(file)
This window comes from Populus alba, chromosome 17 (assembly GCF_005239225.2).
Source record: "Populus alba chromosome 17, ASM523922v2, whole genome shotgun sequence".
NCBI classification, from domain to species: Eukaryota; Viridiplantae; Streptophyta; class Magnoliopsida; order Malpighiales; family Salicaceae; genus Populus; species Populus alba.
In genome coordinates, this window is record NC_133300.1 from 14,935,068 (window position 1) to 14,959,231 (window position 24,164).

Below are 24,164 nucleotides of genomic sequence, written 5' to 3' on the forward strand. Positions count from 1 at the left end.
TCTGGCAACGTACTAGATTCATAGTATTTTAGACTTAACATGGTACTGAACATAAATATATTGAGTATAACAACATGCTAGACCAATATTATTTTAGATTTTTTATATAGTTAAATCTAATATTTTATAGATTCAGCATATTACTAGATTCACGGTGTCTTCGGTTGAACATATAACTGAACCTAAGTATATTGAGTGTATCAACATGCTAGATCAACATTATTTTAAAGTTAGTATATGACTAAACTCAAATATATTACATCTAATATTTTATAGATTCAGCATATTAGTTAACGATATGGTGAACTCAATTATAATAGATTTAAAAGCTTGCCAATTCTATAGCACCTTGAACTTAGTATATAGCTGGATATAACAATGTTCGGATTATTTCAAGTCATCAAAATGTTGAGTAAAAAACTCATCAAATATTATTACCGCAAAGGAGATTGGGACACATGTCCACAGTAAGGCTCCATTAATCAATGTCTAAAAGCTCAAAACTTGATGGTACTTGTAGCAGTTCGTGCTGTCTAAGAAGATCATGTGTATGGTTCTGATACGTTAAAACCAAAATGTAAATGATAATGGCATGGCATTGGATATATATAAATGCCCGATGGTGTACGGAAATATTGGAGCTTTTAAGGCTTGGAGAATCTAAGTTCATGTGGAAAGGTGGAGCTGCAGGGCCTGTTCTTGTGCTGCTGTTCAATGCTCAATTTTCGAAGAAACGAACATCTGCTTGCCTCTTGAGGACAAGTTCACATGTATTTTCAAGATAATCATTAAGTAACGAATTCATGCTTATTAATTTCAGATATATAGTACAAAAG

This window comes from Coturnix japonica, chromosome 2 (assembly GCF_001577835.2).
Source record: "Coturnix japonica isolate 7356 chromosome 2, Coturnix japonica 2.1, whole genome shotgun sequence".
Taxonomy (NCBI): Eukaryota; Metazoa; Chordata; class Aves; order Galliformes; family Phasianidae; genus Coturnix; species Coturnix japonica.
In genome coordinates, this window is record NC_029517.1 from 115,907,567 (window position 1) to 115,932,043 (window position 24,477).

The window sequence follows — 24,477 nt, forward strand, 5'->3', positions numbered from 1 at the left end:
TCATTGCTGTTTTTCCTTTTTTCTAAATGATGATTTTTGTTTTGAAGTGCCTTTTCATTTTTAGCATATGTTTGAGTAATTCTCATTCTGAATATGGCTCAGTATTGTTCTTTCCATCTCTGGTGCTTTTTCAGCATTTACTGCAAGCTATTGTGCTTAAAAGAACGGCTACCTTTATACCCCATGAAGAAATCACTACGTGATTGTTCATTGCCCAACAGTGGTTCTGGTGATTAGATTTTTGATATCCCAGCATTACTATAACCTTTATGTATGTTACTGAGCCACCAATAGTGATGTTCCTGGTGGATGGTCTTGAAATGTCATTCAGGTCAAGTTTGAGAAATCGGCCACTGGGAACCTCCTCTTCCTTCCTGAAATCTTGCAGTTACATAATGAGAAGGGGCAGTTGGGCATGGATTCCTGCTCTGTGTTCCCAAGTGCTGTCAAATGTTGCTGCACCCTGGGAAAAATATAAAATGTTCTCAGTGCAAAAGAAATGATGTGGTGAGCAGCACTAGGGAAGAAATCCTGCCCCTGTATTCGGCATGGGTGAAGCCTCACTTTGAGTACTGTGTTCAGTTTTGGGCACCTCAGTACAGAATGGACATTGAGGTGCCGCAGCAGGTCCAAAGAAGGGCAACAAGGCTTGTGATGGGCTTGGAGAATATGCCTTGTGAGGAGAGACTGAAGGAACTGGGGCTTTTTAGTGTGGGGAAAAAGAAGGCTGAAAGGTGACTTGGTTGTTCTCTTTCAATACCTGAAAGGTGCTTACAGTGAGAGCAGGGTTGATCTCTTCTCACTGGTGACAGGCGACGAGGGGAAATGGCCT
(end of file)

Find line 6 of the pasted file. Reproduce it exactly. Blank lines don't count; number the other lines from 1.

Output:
TCTGGCAACGTACTAGATTCATAGTATTTTAGACTTAACATGGTACTGAACATAAATATATTGAGTATAACAACATGCTAGACCAATATTATTTTAGATTTTTTATATAGTTAAATCTAATATTTTATAGATTCAGCATATTACTAGATTCACGGTGTCTTCGGTTGAACATATAACTGAACCTAAGTATATTGAGTGTATCAACATGCTAGATCAACATTATTTTAAAGTTAGTATATGACTAAACTCAAATATATTACATCTAATATTTTATAGATTCAGCATATTAGTTAACGATATGGTGAACTCAATTATAATAGATTTAAAAGCTTGCCAATTCTATAGCACCTTGAACTTAGTATATAGCTGGATATAACAATGTTCGGATTATTTCAAGTCATCAAAATGTTGAGTAAAAAACTCATCAAATATTATTACCGCAAAGGAGATTGGGACACATGTCCACAGTAAGGCTCCATTAATCAATGTCTAAAAGCTCAAAACTTGATGGTACTTGTAGCAGTTCGTGCTGTCTAAGAAGATCATGTGTATGGTTCTGATACGTTAAAACCAAAATGTAAATGATAATGGCATGGCATTGGATATATATAAATGCCCGATGGTGTACGGAAATATTGGAGCTTTTAAGGCTTGGAGAATCTAAGTTCATGTGGAAAGGTGGAGCTGCAGGGCCTGTTCTTGTGCTGCTGTTCAATGCTCAATTTTCGAAGAAACGAACATCTGCTTGCCTCTTGAGGACAAGTTCACATGTATTTTCAAGATAATCATTAAGTAACGAATTCATGCTTATTAATTTCAGATATATAGTACAAAAG